The Centers for Medicare and Medicaid Services (CMS) has detailed two new changes to Healthcare.gov for the 2017 open enrollment period designed to simplify the process of choosing a health plan on the federal exchange, according to a CMS blog post.
Critics argue that the way the federal government structures healthcare incentives punish academic medical centers for being vigilant on patient safety and reporting higher rates of hospital-acquired conditions, according to The New York Times.
Medicare's approval of reimbursement for end-of-life discussions with patients may provide some incentive for doctors uncomfortable with starting these sorts of conversations, but additional guidance and training will still be necessary, according to a story published in USA Today.
As physicians get a handle on quality reporting metrics, they're turning their focus to honing their processes and reporting in order to improve patient outcomes and navigate the new payment model.
As Medicare continues its push to measure and reimburse healthcare services based upon value rather than volume, a failure to address the Medicare Physician Fee Schedule's rates could lead to substantial instability or outright failure, warns the authors of an article in the New England Journal of Medicine.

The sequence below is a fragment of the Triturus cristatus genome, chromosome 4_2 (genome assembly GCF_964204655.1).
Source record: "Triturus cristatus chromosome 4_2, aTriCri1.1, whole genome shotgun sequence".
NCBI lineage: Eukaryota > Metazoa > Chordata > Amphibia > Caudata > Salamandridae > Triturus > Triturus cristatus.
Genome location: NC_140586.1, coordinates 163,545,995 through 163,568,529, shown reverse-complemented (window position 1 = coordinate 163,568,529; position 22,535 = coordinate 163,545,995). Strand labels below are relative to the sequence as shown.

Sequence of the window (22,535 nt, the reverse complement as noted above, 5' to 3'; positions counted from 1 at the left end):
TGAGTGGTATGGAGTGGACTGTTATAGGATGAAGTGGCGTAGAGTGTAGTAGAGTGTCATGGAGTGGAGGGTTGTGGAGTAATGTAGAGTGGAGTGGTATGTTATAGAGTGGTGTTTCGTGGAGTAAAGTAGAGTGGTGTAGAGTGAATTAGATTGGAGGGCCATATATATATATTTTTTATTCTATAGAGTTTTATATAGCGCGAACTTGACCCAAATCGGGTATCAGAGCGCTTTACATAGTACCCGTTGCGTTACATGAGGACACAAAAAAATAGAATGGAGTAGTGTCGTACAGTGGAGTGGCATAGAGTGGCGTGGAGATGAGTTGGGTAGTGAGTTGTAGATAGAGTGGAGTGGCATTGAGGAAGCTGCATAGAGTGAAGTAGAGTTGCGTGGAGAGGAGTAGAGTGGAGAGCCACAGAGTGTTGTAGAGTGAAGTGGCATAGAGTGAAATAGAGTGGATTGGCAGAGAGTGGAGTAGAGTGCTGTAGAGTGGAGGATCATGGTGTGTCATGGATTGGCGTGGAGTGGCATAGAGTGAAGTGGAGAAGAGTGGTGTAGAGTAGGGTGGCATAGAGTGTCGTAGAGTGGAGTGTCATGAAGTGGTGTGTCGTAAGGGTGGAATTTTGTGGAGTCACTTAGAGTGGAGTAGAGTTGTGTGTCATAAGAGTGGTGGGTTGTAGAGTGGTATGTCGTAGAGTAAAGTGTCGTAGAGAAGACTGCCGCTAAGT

CMS' skilled nursing facility utilization and payment data from 2013 has reignited concerns that the current payment structure is incentivizing unnecessary levels of therapy.
Some of the top healthcare policy experts in the country tackled the current state of the industry and the impact of the Affordable Care Act--both positive and negative--in a series of viewpoints published by the Journal of the American Medical Association.
The American Hospital Association wants the federal government to close a loophole in coverage requirements for employer-sponsored plans that it claims can harm consumers and hamper healthcare reform.
It may now be easier for hospitals to improve outcomes at lower costs by claiming both "urban" and "rural" status, thanks to a ruling by the 2 nd U.S. Circuit Court of Appeals in New York.
More than 200,000 eligible professionals are set to see a slash in their Medicare payments after failing to meet Meaningful Use standards in 2014, according to a fact sheet released by the Centers for Medicare & Medicaid Services.